7 – You’ll need a hard disk real estate agent.  Windows 7 uses a base of about 10GB of hard disk.  This does not include the paging file or hibernation files.  With those files you can expect another 5-10GB of disk space gone, depending on how much ram you have installed.  Is this a bad thing though?

In Windows XP, if you installed anything new that required a system file or optional component installation, you had to search for your install cd.  You don’t have this issue in Windows 7 a most everything is loaded onto the computer during install.  There are some components that can be downloaded from the Internet as well.

8 – Version hell – with 6 versions of Windows XP (3 for home and 3 for business), Microsoft at least got us down to 4 with Windows 7 – but it can be just as confusing for most.  Here they are:

  • Windows 7 Starter Edition – Available on small notebook pc’s.  It’s less loaded, less robust, but just the right amount of Windows 7 for those smaller, lesser performing laptops.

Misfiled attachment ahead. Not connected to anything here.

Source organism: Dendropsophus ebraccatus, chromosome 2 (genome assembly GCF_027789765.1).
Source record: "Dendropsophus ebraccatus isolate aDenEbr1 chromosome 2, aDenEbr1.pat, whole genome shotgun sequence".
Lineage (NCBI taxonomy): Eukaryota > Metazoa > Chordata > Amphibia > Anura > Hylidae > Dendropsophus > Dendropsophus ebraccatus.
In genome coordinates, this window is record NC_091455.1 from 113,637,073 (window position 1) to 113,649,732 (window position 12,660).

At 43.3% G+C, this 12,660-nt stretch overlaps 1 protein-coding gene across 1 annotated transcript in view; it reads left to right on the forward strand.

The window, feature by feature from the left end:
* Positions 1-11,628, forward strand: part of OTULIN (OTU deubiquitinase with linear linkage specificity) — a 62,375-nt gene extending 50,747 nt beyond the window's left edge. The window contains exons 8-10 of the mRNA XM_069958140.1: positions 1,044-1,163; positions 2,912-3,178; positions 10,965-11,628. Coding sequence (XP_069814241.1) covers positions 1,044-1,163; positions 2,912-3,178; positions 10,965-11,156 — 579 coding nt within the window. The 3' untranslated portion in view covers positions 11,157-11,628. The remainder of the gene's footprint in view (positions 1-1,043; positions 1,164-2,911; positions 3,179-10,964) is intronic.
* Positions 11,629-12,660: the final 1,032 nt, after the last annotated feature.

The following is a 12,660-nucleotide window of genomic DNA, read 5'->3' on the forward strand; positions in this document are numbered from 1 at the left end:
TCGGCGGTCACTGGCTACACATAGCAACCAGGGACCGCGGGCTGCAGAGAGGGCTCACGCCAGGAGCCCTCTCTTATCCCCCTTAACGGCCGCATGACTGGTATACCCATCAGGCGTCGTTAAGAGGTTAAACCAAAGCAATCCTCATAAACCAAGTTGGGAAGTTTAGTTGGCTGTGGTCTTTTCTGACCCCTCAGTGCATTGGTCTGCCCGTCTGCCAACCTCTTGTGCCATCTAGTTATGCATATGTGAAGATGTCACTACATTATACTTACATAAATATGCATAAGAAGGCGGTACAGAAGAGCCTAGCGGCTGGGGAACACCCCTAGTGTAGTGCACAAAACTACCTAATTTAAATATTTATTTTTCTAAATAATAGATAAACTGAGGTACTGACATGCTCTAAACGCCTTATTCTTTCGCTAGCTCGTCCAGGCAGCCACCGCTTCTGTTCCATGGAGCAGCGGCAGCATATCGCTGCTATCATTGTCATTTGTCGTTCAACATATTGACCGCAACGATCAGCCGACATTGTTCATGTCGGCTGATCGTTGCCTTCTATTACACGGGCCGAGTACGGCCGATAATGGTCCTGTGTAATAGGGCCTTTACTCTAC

• Windows 7 Home Premium – Easy home networking, file sharing, and Internet TV on Media Center.  This is the home entertainment and kids computer operating system.
  • Windows 7 Professional – The version for work and power users.  You can connect to your home and work networks with this version, as well as run those older Windows XP programs with XP Mode.  Also, backup your data to home or work with automated backups.
  • Windows 7 Ultimate – Win 7 Professional with Home features added – powerful, secure, and all the entertainment and media capabilities you want.  This is the most comprehensive version of Windows 7, just like Vista Ultimate.

So, no matter which version you choose, I hope this has helped you understand a little more about the differences and the versions, and the choices you’ll have to make when you decide to upgrade or buy a new PC.  One last thing – this is still a PC, not a MAC – so anyone who has said it is much easier to use, like a MAC – nope, they are wrong.  It’s Windows – but smoother and fine tuned.